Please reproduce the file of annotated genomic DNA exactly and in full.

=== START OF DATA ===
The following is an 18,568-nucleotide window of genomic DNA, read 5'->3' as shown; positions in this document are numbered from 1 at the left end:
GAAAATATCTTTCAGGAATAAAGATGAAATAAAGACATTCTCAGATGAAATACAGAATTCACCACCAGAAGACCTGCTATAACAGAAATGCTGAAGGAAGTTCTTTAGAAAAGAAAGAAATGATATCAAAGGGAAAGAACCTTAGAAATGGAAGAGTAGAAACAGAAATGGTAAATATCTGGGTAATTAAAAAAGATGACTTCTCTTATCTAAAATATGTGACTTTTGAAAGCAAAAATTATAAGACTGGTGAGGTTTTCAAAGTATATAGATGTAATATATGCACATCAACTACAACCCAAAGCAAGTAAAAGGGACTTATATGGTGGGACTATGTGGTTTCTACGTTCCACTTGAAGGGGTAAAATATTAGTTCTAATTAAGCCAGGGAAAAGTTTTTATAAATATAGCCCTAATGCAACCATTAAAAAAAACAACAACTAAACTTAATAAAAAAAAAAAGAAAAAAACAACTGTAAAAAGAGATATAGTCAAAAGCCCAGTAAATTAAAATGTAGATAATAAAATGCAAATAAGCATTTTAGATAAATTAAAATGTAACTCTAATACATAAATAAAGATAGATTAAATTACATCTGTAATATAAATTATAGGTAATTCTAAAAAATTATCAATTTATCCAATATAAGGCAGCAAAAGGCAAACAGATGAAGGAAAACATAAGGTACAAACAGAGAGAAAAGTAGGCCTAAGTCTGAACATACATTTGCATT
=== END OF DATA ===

The following is an 18,568-nucleotide window of genomic DNA, read 5'->3' as shown; positions in this document are numbered from 1 at the left end:
GAAAATATCTTTCAGGAATAAAGATGAAATAAAGACATTCTCAGATGAAATACAGAATTCACCACCAGAAGACCTGCTATAACAGAAATGCTGAAGGAAGTTCTTTAGAAAAGAAAGAAATGATATCAAAGGGAAAGAACCTTAGAAATGGAAGAGTAGAAACAGAAATGGTAAATATCTGGGTAATTAAAAAAGATGACTTCTCTTATCTAAAATATGTGACTTTTGAAAGCAAAAATTATAAGACTGGTGAGGTTTTCAAAGTATATAGATGTAATATATGCACATCAACTACAACCCAAAGCAAGTAAAAGGGACTTATATGGTGGGACTATGTGGTTTCTACGTTCCACTTGAAGGGGTAAAATATTAGTTCTAATTAAGCCAGGGAAAAGTTTTTATAAATATAGCCCTAATGCAACCATTAAAAAAAACAACAACTAAACTTAATAAAAAAAAAAAGAAAAAAACAACTGTAAAAAGAGATATAGTCAAAAGCCCAGTAAATTAAAATGTAGATAATAAAATGCAAATAAGCATTTTAGATAAATTAAAATGTAACTCTAATACATAAATAAAGATAGATTAAATTACATCTGTAATATAAATTATAGGTAATTCTAAAAAATTATCAATTTATCCAATATAAGGCAGCAAAAGGCAAACAGATGAAGGAAAACATAAGGTACAAACAGAGAGAAAAGTAGGCCTAAGTCTGAACATACATTTGCATT